What then makes the MTC Pharaohs such an interesting toy is that every one of the 70 pieces sold was hand-sprayed by Nagata himself. Painstakingly so, if you read the extended account of the production process on geozilla's blog. There's just something indescribably awesome about owning a toy that was hand-painted by an artist. And this Pharaohs is really something special. As a perfect contrast to the bright blue RJB Custom Pharaohs, it is cast in a deep, peppery red. The iridescent sprays were layered by Nagata, who laid down golds and silvers first, and covered those with a metallic blue. The effect is a sort of an oily sheen- somewhat like the M1Go Pharaohs released a few months back- and plays off the traditional "Max Toy" colors well. The thing that makes this one a real keeper in my book, however, is the way it pairs up with the RJB Custom Pharaohs, which pairing is almost reminiscent of Tim Biskup's hot-and-cold Big Pollards.

And because you didn't come here to watch me wax poetic on the winning qualities of my toys- seriously guys, this is hard work- here are more pictures for your enjoyment!


Sunday, September 2, 2007

[Review] Showtime!

The Big O is an animated series consisting of 13 episodes, which originally ran in late 1999 in Japan before being imported and dubbed by Cartoon Network in 2001. The premise of the series involves a city (Paradigm City) whose inhabitants have all lost their memories due to a mysterious "event" in the past. Roger Smith is a negotiator for Paradigm City, who lives in a seeming penthouse in the center of the city, with his butler, Norman, and, later, befriended female android, Dorothy Wainwright. Oh, and he just happens to pilot an enormous robot- termed a 'Megadeuce'- named the Big O. This is probably a fairly important plot point. In the initial run of the series, only a portion of the plot touches on the event precipitating the current state of events in Paradigm City, many of the episodes have more of a typical super robot feeling to them, with Roger and the Big O battling various monsters and giant robots throughout the city- including sister Megadeuce, Big Duo, piloted by the madman Scwartzkopf (sp?).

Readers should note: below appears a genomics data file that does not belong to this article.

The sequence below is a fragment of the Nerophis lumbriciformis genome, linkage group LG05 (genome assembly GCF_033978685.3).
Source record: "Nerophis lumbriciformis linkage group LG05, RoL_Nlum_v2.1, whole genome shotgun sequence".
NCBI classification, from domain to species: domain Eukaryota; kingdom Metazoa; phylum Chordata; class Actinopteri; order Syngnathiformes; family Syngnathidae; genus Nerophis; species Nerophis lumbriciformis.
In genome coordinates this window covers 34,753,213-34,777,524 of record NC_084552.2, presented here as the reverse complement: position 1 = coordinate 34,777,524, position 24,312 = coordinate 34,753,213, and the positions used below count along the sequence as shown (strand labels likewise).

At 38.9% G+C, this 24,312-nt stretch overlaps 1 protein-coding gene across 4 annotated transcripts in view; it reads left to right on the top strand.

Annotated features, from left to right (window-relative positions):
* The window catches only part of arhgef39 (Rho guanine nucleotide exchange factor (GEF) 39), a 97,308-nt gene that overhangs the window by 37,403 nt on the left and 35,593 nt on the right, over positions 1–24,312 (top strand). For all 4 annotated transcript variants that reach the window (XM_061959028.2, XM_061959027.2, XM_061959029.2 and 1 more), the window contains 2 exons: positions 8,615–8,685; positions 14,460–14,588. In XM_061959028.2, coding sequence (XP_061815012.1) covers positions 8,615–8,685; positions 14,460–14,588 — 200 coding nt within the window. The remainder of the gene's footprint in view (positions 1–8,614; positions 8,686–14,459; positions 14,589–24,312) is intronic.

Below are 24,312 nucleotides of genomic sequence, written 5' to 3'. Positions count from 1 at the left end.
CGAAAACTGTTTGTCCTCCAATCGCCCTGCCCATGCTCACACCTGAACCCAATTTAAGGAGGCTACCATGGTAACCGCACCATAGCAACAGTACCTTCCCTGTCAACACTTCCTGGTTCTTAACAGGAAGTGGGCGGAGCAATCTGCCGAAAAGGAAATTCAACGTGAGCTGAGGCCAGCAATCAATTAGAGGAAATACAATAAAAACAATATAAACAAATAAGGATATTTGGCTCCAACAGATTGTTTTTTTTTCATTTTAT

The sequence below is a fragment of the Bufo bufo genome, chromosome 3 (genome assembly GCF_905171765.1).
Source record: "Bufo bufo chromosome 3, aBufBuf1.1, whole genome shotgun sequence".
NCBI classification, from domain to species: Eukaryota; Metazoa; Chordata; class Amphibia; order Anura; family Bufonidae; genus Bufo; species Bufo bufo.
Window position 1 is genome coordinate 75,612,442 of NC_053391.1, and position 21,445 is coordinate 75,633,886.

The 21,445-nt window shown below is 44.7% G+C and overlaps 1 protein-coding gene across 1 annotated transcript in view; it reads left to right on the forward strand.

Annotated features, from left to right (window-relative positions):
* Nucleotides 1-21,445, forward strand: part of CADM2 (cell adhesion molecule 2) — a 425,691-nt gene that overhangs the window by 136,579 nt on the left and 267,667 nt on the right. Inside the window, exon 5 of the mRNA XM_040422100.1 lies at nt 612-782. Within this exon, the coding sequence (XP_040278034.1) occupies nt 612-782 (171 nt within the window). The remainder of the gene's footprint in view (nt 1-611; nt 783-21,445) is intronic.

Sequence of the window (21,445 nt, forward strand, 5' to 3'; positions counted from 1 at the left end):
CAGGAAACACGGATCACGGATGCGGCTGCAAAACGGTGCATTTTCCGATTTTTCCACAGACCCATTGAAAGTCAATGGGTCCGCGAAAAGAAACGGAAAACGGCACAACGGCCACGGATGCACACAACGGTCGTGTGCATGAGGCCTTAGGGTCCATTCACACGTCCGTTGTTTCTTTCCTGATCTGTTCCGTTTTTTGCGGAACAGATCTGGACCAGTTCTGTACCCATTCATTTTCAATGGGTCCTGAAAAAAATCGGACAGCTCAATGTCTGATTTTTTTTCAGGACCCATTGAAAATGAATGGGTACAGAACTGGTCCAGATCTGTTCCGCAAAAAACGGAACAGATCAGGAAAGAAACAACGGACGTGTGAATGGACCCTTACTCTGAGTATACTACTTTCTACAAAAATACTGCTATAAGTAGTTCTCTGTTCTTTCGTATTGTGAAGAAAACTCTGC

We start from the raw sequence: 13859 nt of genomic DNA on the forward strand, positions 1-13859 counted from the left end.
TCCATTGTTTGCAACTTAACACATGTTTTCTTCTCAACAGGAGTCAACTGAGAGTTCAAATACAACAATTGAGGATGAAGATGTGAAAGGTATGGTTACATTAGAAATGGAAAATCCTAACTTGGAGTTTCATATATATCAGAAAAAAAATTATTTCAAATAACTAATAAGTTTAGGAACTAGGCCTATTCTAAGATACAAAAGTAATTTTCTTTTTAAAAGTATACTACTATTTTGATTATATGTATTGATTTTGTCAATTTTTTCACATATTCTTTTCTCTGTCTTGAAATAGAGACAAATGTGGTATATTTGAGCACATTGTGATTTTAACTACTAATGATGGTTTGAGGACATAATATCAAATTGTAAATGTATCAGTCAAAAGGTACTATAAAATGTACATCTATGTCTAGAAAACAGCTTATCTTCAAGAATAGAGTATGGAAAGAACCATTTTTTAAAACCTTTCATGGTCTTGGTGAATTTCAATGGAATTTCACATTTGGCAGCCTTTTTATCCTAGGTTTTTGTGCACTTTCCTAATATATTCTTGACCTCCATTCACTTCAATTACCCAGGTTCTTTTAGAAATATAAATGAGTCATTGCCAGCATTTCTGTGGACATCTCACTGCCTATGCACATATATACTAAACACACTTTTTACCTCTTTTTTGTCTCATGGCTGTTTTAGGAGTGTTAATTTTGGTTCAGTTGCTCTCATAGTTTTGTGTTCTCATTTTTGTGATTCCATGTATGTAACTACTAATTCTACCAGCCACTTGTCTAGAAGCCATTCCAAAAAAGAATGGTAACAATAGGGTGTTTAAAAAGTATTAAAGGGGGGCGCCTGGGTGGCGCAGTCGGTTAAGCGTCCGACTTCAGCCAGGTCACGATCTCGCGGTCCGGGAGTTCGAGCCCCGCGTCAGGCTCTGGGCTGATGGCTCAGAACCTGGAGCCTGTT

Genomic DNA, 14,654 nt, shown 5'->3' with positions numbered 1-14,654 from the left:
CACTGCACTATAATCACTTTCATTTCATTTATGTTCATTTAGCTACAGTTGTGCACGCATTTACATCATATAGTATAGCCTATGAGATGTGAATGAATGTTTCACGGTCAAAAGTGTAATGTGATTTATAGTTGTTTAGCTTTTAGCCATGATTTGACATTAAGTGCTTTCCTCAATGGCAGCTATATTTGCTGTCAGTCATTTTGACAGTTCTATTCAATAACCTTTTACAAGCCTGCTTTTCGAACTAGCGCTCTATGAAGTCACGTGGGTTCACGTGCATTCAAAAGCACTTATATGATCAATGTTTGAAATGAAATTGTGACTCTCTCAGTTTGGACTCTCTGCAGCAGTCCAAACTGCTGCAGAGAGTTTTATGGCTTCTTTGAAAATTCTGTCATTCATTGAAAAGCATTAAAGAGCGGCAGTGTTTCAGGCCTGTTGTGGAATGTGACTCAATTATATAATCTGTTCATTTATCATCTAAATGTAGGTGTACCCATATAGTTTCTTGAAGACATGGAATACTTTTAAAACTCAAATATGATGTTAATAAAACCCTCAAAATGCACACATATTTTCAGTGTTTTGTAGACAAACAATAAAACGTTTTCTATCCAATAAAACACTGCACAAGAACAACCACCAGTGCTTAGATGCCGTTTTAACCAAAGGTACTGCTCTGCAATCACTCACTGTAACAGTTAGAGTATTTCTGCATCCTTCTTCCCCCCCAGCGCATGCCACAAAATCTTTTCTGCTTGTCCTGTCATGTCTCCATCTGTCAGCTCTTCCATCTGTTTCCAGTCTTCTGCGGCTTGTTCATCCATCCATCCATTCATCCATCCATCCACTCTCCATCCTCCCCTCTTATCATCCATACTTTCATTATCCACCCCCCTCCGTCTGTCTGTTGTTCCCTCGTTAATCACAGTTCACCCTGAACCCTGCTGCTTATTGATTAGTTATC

In the second run of 13 episodes, which aired, interestingly, due to popular demand from overseas, there was much greater exploration of the history of the city, Roger and the Big O. This second run came in 2003 for both Japanese and American audiences. In some ways, I think, the second run was much more cohesive in terms of a strong central plot, whereas the first run sort of meandered through various battles, alighting only briefly upon the 'historical' aspect of the show. Although anyone who has watched all 26 episodes will know that the ending definitely leaves something to be desired.